Fairfield Council considers new fire levy, fire department’s future

Fairfield City Council is considering placing a levy on the May 3 primary ballot, but the type, size and length of the ballot have not been decided. The levy is needed because of budget increases due to added overtime costs which were needed as the department is having a difficult time finding and retaining part-time firefighters. Pictured is the Fairfield Fire Department responding to a medical call at The Waterford at Fairfield senior living community Wednesday, Jan. 12, 2022 in Fairfield. NICK GRAHAM / STAFF

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Fairfield City Council is considering placing a levy on the May 3 primary ballot, but the type, size and length of the ballot have not been decided. The levy is needed because of budget increases due to added overtime costs which were needed as the department is having a difficult time finding and retaining part-time firefighters. Pictured is the Fairfield Fire Department responding to a medical call at The Waterford at Fairfield senior living community Wednesday, Jan. 12, 2022 in Fairfield. NICK GRAHAM / STAFF

Fairfield is considering a new fire levy on the May primary ballot, which, if approved, would start a five-year transition into becoming a career department, the city’s fire chief.

The need for the levy and change into a department with just full-time personnel is due to a lack of available part-time staff ― a problem that’s not exclusive to the city. Fairfield has seven open part-time positions and no applications on file. And fire Chief Don Bennett said when they are able to hire a part-time firefighter, they don’t stick around long.

“The foundation for our service is part-time, it’s crumbling,” the chief said.

The part-time vacancies have forced the city to increase its availability of overtime to maintain minimum staffing levels. But Bennett said that added pressure on the firefighters.

ExploreFire Chief: ‘We simply tried to operate the fire department within the funds provided'

“Following our presentation (to City Council) in May (2021), we were allocated the overtime to maintain 17 personnel,” the chief said. “Because of the strain on our personnel for overtime, I had to drop that back down to 15 because physically there were not enough numbers to meet that demand. We were mandating people two or three times a pay period, a week to come in.”

What a potential levy would look like is uncertain at this point, but the council debated on Monday putting either an additional levy ― the city already has two fire levies on the books ― or replacing their existing levies with a new one.

The levy would be needed even if the city doesn’t convert to a career department, but the proposal to transition from a combination to a career department would add nine full-time firefighters which would eliminate 18 part-time positions, “so the dependency on that questionable resource diminishes greatly,” Bennett said. Nearly half of the on-duty staff are part-time personnel.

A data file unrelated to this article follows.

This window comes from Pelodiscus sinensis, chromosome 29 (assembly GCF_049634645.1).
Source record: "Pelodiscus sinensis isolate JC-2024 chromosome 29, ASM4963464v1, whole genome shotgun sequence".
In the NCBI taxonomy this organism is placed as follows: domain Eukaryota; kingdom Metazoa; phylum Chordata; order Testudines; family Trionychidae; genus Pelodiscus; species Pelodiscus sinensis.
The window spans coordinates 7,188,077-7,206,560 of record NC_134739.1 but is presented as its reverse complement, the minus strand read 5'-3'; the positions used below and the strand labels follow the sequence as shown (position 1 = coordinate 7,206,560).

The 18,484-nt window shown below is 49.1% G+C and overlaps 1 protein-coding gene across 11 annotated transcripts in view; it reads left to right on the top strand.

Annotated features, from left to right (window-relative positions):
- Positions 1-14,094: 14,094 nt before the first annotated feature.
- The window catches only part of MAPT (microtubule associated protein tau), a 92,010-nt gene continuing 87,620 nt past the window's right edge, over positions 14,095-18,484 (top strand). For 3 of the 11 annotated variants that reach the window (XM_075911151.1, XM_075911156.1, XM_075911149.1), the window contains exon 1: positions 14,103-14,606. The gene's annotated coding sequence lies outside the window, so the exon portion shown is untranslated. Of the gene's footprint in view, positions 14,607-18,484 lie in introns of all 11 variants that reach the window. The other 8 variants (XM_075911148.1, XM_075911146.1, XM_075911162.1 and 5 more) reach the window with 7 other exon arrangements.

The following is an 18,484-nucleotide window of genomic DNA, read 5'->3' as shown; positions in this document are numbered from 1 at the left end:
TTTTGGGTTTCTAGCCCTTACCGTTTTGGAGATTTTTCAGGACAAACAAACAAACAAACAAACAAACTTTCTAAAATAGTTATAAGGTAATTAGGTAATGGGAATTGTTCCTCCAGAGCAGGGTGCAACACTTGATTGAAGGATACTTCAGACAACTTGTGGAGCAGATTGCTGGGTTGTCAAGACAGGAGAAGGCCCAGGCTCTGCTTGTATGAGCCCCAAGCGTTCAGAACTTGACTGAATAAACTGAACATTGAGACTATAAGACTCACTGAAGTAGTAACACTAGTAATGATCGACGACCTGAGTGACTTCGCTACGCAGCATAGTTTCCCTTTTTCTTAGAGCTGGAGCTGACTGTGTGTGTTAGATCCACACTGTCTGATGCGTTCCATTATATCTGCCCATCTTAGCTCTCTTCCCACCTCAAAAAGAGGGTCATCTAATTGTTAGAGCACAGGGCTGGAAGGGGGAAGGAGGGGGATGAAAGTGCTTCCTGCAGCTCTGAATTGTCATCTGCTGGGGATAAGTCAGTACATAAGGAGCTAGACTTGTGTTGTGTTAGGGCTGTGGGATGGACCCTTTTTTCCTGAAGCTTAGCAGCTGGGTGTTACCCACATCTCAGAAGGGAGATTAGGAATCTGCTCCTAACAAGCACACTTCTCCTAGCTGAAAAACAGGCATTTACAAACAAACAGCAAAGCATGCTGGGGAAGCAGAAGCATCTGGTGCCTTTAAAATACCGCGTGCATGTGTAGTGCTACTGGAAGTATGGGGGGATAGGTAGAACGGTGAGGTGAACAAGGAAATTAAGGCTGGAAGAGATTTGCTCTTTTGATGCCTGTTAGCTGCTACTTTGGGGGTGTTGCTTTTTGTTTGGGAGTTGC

Bennett would like to add six firefighters either near the end of this year or the start of 2023, and three more firefighters over the course of the ensuing four years.

Recruitment will be competitive as nine area departments are looking to increase their full-time staffing, and that doesn’t include departments in Cincinnati, Dayton, and Columbus, which are going to be hiring collectively hundreds of full-time people, Bennett said.

The staff is recommending a replacement levy, which would replace the exiting two levies that total 7.15 mills with a single levy. The amount of the levy, as well as its length, hasn’t been decided, but discussions among City Council members Monday were around a replacement levy of either 9 or 10.25 mils.

A 9-mil levy could cost the owner of a $150,000 home around $472 a year, and about $65 more on a 10.25-mill levy. Owners of a $150,000 home pay around $300 a year.

This past Monday’s discussion was continued and will resume at a special Saturday morning meeting, and the board could decide on the levy amount and length. Time is short as they have to request the county auditor to certify an amount, and then come back several days later and pass legislation indicating a need to place it on the May ballot.

All this has to be done and sent to the county board of elections by 4 p.m. Feb. 2.

“This is a serious discussion in a very short period of time,” said Councilmember Tim Meyers. “This is a lot of information to take in that I got to go back and tell my neighbors, who are all retired.”

Council seems to be interested in a seven- or eight-year levy, but details on those levy lengths have not yet been calculated.

“Ten years seems like a long time to have to predict the future,” said Councilmember Leslie Besl. “And five years seems kinda short; it’ll be here before you know it.”


CONTINUING COVERAGE

The Journal-News has reported on the possibility of a new fire levy for the Fairfield Fire Department since 2019, when it was first discussed as it related to the federal SAFER grant City Council ultimately declined.

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